2017 British Open morning rundown: Stenson robbed, Westwood explains Rahm controversy and golf's anonymous star
Welcome to the Dew Sweeper's Open rundown, your one-stop shop to catch up on the action from the golf world. From the professional tours, trending news, social media headlines and upcoming events, here's every golf-related thing you need to know for the morning of July 22.
Spieth in control
While red numbers could be had on Thursday, Friday was a survival tale at Royal Birkdale. Only eight players finished the day under par, with the field average soaring above four over for the round. One of the few that found providence, however, was the Round 1 co-leader Spieth, who turned in a marvelous one-under score in arguably the worst weather of the day.
"I thought even par was an eight-under round when I was sitting on my couch this morning," Spieth said afterwards.
Despite hitting just five fairways and less than half of Birkdale's greens, Spieth kept things steady by cashing in on the few opportunities that were presented, evidenced in three birdies and an eagle.
The 23-year-old enters Saturday with a two-shot lead, the 13th time he's been the top man at a major. More importantly, he's 36 holes away from completing the third leg of the career Grand Slam, an achievement that puts him in rarefied territory. With guys going low on Saturday, Spieth will have to remain on the attack. Through two days, though, that doesn't seem to be an issue.
In a bit of scary news, defending champion Henrik Stenson told the media that his rental house was robbed on Thursday. The 41-year-old said his clothes, along with some valuable items, were taken (although the claret jug was already returned earlier in the week).
After his round, Stenson said a bag of dirty clothes was left behind. And while he said the burglary didn't affect his play and that they "didn't get the full jackpot," he was clearly upset about what he lost.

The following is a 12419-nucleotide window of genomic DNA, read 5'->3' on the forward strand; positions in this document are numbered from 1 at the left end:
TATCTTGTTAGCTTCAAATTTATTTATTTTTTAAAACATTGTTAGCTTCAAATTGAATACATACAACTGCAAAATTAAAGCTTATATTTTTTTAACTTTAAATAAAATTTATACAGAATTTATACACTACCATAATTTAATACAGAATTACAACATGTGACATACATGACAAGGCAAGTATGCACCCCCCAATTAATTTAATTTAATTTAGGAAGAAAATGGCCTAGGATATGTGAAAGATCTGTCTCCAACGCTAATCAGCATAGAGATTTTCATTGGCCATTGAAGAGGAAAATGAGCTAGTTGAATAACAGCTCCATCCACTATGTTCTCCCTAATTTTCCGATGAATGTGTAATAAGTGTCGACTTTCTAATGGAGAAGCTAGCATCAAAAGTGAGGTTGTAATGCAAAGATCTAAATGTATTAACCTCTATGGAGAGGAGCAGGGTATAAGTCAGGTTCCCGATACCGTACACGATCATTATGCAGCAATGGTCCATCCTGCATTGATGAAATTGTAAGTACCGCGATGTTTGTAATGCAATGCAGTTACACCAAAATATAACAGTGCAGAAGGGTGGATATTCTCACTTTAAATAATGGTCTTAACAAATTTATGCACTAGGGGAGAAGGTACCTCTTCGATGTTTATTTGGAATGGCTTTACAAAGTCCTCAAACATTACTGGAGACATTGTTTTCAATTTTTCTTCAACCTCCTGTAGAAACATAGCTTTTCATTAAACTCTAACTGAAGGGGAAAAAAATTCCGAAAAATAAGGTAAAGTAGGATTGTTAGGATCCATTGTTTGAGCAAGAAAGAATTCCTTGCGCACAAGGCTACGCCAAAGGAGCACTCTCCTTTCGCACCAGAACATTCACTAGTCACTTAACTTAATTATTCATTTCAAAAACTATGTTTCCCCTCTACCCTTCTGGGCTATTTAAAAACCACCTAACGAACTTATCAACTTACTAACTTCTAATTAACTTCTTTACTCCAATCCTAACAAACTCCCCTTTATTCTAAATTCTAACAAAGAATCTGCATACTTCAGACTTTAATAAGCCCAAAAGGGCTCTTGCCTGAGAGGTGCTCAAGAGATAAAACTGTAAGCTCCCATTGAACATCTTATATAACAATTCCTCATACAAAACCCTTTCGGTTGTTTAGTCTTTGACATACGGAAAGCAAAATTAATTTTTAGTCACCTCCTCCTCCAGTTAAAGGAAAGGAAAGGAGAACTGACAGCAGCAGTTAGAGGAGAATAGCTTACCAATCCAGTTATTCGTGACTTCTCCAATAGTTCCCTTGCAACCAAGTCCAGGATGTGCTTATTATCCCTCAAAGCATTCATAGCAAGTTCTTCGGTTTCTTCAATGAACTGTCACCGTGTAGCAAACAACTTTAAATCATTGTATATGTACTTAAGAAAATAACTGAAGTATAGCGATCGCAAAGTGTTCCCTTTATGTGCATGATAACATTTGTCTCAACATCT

That said, he also dropped the line of the week.
"I was also happy that my family wasn't there, and maybe a little disappointed I wasn't."
Here's hoping Stenson, who starts his round in shouting distance of Spieth, gets a bit of luck this weekend.
Richard Sellers - PA Images
Westwood explains Rahm controversy
Jon Rahm again found himself in a rules issue this week, and part of the story was that another player -- Lee Westwood -- was the one who alerted officials. Speaking on Friday with Golf Digest’s Tim Rosaforte, Westwood explained he was merely trying to protect the field.
“Obviously, I was upset that I had to tell him. I don’t like calling a rule [on another player],” Westwood told Rosaforte on Friday. “I didn’t know whether Jon didn’t know it was attached, or if he didn’t know the rule. Me knowing the rule, I’ve got to bring it to his notice really, for the rest of the field.”
Westwood is a respected voice in the game, and sounded awful for even bringing the issue up. While "player beef" is a sexy sell, there's truly nothing nefarious to see here.
Thomas' terrible horrible no good very bad hole
Starting his round just two back of the leaders, Thomas doubled the first and bogeyed the second. But the real story of Thomas' trek centers on the sixth hole, where...well, let the man himself explain it:
For those scoring at home, that's a quintuple-bogey. Hard to put your name on the claret jug with one of those bad boys on your card. The final damage was an 80, dropping the 23-year-old to seven over for the tournament, missing the cut by two.
Matsuyama set to shine
Hideki Matsuyama has six top 10s in majors, including a runner-up finish at Erin Hills. He's also No. 2 in the world, a standing spurred by five wins since last fall.
And yet, the 25-year-old remains relatively anonymous to those outside the sport; even golf fans may be unaware of Matsuyama's recent dividends. But, after two solid starting rounds at Birkdale, Matsuyama sounds ready for his chance at glory.
“I could have done more, and going left off the tee on 17 hurt me, but considering the tough conditions, it’s not a bad position,” Matsuyama told reporters on Friday. “I can play better tomorrow and have a chance on Sunday. If the weather is good, I’ll be aggressive. If it is again bad, I will be patient.”
With the early wave going low on Saturday, Matsuyama will need something special to make a move. But, ranking third on tour in birdie average, Matsuyama certainly has what it takes to get the job done.